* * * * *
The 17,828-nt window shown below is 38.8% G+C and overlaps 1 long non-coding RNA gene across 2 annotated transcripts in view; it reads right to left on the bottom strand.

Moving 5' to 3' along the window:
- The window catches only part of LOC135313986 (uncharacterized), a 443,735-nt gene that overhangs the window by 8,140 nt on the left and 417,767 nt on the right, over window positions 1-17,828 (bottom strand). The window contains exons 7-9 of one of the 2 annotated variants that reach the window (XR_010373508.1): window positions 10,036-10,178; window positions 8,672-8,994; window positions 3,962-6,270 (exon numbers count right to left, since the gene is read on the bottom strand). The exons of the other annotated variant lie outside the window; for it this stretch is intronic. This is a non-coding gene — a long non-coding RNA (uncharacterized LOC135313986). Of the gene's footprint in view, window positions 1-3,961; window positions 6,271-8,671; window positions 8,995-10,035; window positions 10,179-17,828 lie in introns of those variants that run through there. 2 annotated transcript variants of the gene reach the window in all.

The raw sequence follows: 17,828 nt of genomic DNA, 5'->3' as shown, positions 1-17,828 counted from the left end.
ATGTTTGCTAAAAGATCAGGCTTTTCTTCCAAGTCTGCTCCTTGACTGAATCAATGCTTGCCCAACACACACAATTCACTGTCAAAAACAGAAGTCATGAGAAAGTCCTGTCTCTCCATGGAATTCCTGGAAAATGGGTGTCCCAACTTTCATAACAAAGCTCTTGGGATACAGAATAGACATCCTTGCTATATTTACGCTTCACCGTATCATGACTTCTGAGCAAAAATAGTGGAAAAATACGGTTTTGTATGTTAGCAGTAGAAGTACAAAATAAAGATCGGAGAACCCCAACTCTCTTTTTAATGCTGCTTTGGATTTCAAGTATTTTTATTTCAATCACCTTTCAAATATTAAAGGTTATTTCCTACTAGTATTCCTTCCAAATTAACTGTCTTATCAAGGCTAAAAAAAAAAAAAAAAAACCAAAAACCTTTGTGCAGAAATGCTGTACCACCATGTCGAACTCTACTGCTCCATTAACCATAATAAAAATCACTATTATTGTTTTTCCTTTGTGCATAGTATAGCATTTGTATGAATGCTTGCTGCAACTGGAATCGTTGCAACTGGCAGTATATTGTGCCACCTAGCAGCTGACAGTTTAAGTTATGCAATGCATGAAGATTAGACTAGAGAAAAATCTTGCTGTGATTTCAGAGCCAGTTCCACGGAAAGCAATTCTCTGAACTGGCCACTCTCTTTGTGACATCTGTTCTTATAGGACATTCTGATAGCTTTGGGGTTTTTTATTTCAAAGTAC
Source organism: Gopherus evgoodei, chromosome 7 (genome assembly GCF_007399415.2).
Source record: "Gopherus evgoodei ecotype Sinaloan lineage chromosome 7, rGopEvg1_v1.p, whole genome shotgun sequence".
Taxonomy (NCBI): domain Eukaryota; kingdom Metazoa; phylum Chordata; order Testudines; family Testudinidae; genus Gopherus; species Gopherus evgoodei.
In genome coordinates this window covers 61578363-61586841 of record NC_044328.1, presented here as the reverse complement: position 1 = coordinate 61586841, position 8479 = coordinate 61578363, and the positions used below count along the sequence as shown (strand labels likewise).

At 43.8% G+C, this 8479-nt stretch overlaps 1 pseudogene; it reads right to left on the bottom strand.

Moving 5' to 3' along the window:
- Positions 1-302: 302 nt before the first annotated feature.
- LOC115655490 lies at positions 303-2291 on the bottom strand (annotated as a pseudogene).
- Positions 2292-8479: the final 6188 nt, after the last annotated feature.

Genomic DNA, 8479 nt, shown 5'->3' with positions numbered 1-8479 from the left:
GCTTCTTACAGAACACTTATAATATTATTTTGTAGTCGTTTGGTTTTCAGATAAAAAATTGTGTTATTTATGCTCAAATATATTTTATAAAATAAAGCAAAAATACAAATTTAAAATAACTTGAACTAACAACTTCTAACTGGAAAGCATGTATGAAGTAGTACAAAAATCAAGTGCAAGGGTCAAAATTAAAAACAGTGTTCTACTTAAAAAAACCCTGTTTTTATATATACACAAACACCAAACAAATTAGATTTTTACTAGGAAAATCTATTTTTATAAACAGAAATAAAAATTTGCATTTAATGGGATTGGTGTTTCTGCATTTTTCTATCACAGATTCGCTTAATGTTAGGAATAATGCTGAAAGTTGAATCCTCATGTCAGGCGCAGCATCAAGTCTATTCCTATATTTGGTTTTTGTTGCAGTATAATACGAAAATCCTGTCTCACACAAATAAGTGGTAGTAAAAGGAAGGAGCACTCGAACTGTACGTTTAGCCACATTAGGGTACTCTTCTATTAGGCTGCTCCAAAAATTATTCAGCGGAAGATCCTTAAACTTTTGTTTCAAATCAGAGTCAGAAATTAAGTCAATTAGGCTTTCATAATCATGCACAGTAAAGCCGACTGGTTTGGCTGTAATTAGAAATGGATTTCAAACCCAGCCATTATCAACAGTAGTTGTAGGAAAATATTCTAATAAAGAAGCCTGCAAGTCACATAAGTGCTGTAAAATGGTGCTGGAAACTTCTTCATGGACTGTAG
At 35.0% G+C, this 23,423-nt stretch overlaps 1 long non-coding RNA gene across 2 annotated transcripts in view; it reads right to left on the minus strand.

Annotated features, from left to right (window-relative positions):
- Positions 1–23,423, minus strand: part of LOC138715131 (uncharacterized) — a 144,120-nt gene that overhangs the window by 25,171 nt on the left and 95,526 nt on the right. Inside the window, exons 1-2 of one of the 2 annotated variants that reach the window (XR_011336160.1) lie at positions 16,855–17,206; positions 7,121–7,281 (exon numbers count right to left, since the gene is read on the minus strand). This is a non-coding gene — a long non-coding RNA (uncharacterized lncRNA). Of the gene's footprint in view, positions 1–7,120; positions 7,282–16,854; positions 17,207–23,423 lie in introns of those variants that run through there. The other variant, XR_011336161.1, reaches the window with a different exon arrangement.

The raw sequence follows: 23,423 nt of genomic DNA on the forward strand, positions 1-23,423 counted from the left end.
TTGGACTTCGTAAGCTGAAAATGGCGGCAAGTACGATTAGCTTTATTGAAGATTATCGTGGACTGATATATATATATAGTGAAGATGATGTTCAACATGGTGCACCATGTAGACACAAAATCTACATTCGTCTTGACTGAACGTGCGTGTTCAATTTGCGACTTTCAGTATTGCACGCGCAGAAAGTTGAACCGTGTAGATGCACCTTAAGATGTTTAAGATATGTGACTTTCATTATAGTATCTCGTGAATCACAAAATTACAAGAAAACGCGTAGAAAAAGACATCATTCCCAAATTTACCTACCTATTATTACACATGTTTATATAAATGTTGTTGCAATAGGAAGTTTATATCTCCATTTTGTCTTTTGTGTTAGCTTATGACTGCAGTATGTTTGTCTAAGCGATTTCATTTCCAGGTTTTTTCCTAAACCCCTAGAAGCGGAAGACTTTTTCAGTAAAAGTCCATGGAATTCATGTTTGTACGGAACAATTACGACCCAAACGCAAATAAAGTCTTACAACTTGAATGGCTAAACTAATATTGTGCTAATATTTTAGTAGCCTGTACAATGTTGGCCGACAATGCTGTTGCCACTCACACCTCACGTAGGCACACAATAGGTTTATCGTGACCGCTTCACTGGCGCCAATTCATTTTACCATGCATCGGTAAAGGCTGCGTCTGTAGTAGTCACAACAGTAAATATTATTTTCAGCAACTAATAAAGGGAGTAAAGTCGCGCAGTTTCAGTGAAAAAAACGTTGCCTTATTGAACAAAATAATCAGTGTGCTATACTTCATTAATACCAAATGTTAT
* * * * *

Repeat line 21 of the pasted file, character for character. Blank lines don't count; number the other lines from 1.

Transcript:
TTGGACTTCGTAAGCTGAAAATGGCGGCAAGTACGATTAGCTTTATTGAAGATTATCGTGGACTGATATATATATATAGTGAAGATGATGTTCAACATGGTGCACCATGTAGACACAAAATCTACATTCGTCTTGACTGAACGTGCGTGTTCAATTTGCGACTTTCAGTATTGCACGCGCAGAAAGTTGAACCGTGTAGATGCACCTTAAGATGTTTAAGATATGTGACTTTCATTATAGTATCTCGTGAATCACAAAATTACAAGAAAACGCGTAGAAAAAGACATCATTCCCAAATTTACCTACCTATTATTACACATGTTTATATAAATGTTGTTGCAATAGGAAGTTTATATCTCCATTTTGTCTTTTGTGTTAGCTTATGACTGCAGTATGTTTGTCTAAGCGATTTCATTTCCAGGTTTTTTCCTAAACCCCTAGAAGCGGAAGACTTTTTCAGTAAAAGTCCATGGAATTCATGTTTGTACGGAACAATTACGACCCAAACGCAAATAAAGTCTTACAACTTGAATGGCTAAACTAATATTGTGCTAATATTTTAGTAGCCTGTACAATGTTGGCCGACAATGCTGTTGCCACTCACACCTCACGTAGGCACACAATAGGTTTATCGTGACCGCTTCACTGGCGCCAATTCATTTTACCATGCATCGGTAAAGGCTGCGTCTGTAGTAGTCACAACAGTAAATATTATTTTCAGCAACTAATAAAGGGAGTAAAGTCGCGCAGTTTCAGTGAAAAAAACGTTGCCTTATTGAACAAAATAATCAGTGTGCTATACTTCATTAATACCAAATGTTAT